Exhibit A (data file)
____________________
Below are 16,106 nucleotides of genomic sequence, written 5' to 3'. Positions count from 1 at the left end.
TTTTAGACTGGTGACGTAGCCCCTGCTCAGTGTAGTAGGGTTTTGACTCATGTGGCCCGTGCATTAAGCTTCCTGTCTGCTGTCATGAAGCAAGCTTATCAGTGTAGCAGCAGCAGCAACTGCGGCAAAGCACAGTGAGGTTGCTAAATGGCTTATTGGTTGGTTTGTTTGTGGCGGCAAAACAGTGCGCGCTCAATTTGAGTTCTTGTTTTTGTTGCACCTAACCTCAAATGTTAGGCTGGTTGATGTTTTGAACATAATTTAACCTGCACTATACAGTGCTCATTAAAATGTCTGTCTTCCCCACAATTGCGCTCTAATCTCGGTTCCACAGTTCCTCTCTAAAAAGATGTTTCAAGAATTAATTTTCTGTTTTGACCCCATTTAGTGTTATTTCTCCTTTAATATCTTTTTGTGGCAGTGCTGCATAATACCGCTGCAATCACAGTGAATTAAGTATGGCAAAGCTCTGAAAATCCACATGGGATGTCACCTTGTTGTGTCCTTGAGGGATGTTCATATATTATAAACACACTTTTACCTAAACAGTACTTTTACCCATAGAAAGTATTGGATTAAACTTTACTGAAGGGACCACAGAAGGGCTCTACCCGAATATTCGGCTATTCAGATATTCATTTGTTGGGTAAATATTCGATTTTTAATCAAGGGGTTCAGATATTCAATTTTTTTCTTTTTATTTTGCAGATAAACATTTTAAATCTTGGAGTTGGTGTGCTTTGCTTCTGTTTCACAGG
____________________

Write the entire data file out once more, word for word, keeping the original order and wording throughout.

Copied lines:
Below are 16,106 nucleotides of genomic sequence, written 5' to 3'. Positions count from 1 at the left end.
TTTTAGACTGGTGACGTAGCCCCTGCTCAGTGTAGTAGGGTTTTGACTCATGTGGCCCGTGCATTAAGCTTCCTGTCTGCTGTCATGAAGCAAGCTTATCAGTGTAGCAGCAGCAGCAACTGCGGCAAAGCACAGTGAGGTTGCTAAATGGCTTATTGGTTGGTTTGTTTGTGGCGGCAAAACAGTGCGCGCTCAATTTGAGTTCTTGTTTTTGTTGCACCTAACCTCAAATGTTAGGCTGGTTGATGTTTTGAACATAATTTAACCTGCACTATACAGTGCTCATTAAAATGTCTGTCTTCCCCACAATTGCGCTCTAATCTCGGTTCCACAGTTCCTCTCTAAAAAGATGTTTCAAGAATTAATTTTCTGTTTTGACCCCATTTAGTGTTATTTCTCCTTTAATATCTTTTTGTGGCAGTGCTGCATAATACCGCTGCAATCACAGTGAATTAAGTATGGCAAAGCTCTGAAAATCCACATGGGATGTCACCTTGTTGTGTCCTTGAGGGATGTTCATATATTATAAACACACTTTTACCTAAACAGTACTTTTACCCATAGAAAGTATTGGATTAAACTTTACTGAAGGGACCACAGAAGGGCTCTACCCGAATATTCGGCTATTCAGATATTCATTTGTTGGGTAAATATTCGATTTTTAATCAAGGGGTTCAGATATTCAATTTTTTTCTTTTTATTTTGCAGATAAACATTTTAAATCTTGGAGTTGGTGTGCTTTGCTTCTGTTTCACAGG